Manila (CNN Philippines Life) — Of the many things that surfaced during this coronavirus crisis, one of the more painful ones is for cultural workers — artists, writers, performers: that we might be possibly irrelevant. We are first to lose our jobs, we are lowest on the list of government priorities for aid or assistance (if we’re even on that list at all), and if we are to listen to science, our work will be the last to get back on its feet.
We can wax romantic, of course, about our value: the world should thank us for the books they read and the TV shows and films they watch while on quarantine. We can insist that our value is beyond the monetary and concrete, as it is about the figurative and abstract — influencing generations of readers, changing the minds of viewers, capturing the hearts of spectators. But the latter isn’t going to put food on our tables, or pay the rent. It could unseat a President, but what energy might we use to do that if we have no money for food?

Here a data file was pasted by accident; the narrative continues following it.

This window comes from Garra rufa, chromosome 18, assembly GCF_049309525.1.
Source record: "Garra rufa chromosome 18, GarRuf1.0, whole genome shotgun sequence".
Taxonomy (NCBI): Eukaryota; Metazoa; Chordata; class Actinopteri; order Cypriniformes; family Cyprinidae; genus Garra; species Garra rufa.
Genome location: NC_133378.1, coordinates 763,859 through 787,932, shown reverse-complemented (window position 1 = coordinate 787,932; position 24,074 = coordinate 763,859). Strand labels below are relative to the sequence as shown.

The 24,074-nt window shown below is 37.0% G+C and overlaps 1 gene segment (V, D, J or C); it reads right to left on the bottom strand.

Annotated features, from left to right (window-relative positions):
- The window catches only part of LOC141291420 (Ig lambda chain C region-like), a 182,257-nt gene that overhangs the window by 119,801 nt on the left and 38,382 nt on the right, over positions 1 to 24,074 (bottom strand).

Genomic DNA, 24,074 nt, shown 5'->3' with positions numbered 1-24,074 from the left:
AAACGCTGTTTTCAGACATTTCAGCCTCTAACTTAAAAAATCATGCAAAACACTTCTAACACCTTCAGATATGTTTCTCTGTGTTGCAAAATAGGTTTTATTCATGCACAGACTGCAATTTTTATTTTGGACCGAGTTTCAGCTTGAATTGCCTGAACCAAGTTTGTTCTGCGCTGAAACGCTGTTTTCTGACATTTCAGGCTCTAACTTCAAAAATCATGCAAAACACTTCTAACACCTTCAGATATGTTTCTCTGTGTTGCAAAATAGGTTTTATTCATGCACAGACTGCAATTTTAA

We do not like asking these questions, sustained as we are by toxic positivity, the kind that this government likes to appropriate and use to its advantage. We deny ourselves the complexity of discussion, and seek the safety of echo chambers — if we find those who agree with us, then those who think differently can be silenced completely.
Migrant workers, Migrant writers
The Straits Times, Singapore
The recent spike in coronavirus infections among migrant workers in Singapore has put a spotlight on the living conditions of a foreign workforce long invisible to many.
Among the more than 10,000 workers who have tested positive for Covid-19 is poet Zakir Hossain Khokan, 41, a Bangladeshi construction supervisor who was living at dormitory Cochrane Lodge II when he contracted the disease.
Zakir, a former freelance journalist, is a two-time winner of the Migrant Worker Poetry Competition and founder of One Bag, One Book, a book-sharing movement among migrant workers.